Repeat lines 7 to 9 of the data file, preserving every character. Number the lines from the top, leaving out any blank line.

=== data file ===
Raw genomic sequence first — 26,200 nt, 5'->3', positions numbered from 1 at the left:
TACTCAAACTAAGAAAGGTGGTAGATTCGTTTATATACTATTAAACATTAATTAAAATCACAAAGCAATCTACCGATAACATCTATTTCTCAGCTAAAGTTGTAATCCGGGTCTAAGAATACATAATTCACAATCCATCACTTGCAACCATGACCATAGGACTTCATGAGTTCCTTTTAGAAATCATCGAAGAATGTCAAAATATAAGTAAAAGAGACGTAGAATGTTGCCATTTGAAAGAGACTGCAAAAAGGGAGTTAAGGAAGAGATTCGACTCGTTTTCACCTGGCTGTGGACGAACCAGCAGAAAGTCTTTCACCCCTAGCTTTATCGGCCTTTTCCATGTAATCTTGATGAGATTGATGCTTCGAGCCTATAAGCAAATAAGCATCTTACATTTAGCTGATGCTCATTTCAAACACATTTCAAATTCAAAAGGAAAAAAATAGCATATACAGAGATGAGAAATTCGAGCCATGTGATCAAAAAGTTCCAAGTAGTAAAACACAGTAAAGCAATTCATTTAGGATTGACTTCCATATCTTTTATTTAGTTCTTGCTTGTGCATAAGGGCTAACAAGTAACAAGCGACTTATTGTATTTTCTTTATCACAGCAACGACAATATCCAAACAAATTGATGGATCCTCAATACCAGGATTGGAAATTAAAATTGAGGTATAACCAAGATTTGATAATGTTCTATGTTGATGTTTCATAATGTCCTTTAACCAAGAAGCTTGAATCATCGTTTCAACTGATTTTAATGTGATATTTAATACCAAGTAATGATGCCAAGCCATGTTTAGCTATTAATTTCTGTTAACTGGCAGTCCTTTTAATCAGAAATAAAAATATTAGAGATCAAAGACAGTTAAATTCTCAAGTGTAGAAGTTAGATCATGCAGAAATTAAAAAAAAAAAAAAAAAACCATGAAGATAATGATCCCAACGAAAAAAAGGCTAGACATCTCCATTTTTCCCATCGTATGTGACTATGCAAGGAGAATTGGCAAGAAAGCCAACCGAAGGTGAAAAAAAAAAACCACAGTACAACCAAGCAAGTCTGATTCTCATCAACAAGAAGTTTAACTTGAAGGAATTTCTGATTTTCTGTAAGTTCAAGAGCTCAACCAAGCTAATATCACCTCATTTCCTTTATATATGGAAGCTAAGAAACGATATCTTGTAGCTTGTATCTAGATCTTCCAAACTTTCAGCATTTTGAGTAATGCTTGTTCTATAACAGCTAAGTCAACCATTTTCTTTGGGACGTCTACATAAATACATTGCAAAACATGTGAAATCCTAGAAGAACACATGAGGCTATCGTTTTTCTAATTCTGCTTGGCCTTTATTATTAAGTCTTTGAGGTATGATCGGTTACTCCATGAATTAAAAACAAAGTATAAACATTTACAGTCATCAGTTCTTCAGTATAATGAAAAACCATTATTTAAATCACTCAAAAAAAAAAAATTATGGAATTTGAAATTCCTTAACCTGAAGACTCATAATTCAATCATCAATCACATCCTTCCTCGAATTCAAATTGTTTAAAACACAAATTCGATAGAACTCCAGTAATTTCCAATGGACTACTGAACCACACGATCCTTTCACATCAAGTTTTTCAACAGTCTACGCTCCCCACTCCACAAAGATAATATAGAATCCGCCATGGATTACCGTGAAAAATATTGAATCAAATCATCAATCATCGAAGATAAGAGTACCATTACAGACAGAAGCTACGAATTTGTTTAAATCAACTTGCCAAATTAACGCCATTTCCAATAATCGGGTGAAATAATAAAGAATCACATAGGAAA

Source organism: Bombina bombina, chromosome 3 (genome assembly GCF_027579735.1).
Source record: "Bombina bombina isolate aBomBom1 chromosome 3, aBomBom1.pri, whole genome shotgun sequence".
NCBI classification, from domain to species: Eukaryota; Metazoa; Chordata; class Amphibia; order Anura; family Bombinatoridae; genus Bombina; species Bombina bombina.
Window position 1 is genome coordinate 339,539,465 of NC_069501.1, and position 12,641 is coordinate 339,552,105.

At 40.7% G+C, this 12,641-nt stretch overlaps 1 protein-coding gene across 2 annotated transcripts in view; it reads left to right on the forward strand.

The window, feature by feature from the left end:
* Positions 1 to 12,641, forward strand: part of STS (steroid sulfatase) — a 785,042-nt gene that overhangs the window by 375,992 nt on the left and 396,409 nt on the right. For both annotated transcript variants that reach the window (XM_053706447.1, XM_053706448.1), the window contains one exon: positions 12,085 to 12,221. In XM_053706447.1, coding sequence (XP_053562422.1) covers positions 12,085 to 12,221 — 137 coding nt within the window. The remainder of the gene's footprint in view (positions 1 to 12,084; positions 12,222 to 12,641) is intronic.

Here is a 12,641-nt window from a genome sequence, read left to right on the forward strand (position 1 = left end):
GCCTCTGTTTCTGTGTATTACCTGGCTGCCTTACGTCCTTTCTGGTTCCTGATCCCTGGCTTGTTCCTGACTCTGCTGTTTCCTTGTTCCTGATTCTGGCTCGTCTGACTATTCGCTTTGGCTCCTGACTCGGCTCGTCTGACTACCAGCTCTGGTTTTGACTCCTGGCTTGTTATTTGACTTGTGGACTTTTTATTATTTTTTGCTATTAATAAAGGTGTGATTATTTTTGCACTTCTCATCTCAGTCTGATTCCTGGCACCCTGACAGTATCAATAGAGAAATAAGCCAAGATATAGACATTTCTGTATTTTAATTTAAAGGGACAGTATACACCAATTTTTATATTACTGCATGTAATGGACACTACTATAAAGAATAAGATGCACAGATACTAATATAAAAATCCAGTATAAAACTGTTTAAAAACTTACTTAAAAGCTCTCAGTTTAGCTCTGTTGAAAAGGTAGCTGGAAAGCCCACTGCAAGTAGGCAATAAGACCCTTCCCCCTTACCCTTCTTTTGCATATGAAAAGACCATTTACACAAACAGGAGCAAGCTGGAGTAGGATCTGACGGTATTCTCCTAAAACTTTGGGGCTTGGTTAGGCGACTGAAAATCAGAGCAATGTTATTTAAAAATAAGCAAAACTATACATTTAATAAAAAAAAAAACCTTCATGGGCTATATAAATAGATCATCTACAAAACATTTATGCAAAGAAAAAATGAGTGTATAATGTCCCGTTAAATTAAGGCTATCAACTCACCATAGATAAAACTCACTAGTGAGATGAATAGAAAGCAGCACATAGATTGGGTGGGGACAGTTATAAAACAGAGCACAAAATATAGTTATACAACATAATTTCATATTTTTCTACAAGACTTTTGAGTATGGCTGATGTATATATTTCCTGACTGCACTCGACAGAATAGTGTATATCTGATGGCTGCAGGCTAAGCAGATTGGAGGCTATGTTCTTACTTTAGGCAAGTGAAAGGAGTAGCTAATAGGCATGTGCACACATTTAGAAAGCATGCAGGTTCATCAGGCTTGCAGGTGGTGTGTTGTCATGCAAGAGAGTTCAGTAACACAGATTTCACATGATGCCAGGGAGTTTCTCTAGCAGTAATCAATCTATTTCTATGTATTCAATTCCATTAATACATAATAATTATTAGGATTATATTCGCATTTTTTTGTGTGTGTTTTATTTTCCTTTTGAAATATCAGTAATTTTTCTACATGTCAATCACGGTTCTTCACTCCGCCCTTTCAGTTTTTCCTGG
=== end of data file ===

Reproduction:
At 40.7% G+C, this 12,641-nt stretch overlaps 1 protein-coding gene across 2 annotated transcripts in view; it reads left to right on the forward strand.

The window, feature by feature from the left end:
* Positions 1 to 12,641, forward strand: part of STS (steroid sulfatase) — a 785,042-nt gene that overhangs the window by 375,992 nt on the left and 396,409 nt on the right. For both annotated transcript variants that reach the window (XM_053706447.1, XM_053706448.1), the window contains one exon: positions 12,085 to 12,221. In XM_053706447.1, coding sequence (XP_053562422.1) covers positions 12,085 to 12,221 — 137 coding nt within the window. The remainder of the gene's footprint in view (positions 1 to 12,084; positions 12,222 to 12,641) is intronic.